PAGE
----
‘Qash,’ or Keisuke Morimoto, stands by the tent he’s sharing with his friend Atsumu Namura on their cross-Canada journey. (Photo by John Boivin)

Japanese walkers approach Nelson on cross-Canada trek

The pair plan to walk to Nova Scotia

It’s a cold and wet November morning, with a misty rain threatening to turn to snow. Just west of Nelson, on the side of the highway, there’s an improbable sight: a blue two-person tent, pitched a few yards from the traffic roaring by.

I call out ‘Hello?’ and a moment or two later a short, a bearded Japanese man pops out of the tent.

“Hello,” he says back pleasantly, though it’s obvious my calling out had just woken him up. He introduces himself as “Qash.”

He doesn’t know me but I know him. “Qash,” or Keisuke Morimoto, 22, and Atsumu Namura, 26, are on an eight-month walking trek across Canada. They’ve been talked about on local social media, from Rock Creek to Rossland, for the last three weeks.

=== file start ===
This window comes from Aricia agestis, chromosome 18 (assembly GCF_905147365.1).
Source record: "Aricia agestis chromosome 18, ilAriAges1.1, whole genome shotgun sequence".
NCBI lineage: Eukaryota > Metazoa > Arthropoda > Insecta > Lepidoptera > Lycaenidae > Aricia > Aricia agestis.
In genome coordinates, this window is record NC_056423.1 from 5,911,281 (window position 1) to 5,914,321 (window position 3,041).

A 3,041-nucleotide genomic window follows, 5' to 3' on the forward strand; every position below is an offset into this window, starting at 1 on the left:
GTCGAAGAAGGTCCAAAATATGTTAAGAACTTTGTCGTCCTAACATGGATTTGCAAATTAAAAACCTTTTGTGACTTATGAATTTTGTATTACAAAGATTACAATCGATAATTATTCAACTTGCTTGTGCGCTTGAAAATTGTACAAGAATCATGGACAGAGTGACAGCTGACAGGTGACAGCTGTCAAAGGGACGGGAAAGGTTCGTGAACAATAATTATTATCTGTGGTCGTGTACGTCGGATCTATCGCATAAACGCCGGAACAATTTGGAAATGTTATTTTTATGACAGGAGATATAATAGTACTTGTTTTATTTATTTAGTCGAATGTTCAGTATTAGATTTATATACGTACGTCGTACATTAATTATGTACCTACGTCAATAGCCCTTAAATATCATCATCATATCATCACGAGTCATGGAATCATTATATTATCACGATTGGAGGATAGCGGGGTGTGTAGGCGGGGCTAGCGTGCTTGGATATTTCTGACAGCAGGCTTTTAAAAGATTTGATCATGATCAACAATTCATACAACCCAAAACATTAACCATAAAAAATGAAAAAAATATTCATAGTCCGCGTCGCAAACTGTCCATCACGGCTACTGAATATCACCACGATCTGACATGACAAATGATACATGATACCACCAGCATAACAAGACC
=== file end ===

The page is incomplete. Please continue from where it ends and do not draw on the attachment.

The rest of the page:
The men say they are heading to Nova Scotia, pushing their supply wheelbarrow the whole way.

On foot. In Canada. In winter.

You want to ask if they are crazy, but they really don’t know enough English to get that message across.

“It’s fun, and it’s a challenge,” says Morimoto, who says he’s a garbage man in Kyoto. He says they expect to reach their destination in about eight months.

But there’s a lot of kilometres to cover before they get there. Morimoto says they are ready for the weather. They plan to buy more equipment and clothing in Nelson, and they’ve been benefitting from the kindness of strangers.

“People have been all kind,” says Morimoto. There’s evidence of that before us this morning.

While the men slept, someone left a couple of coffees and two slices of banana bread outside their tent. Morimoto is happy and surprised. They just might make it after all.

 

The men are pushing their wheelbarrow across the continent. (Photo: Bobby McKnight)

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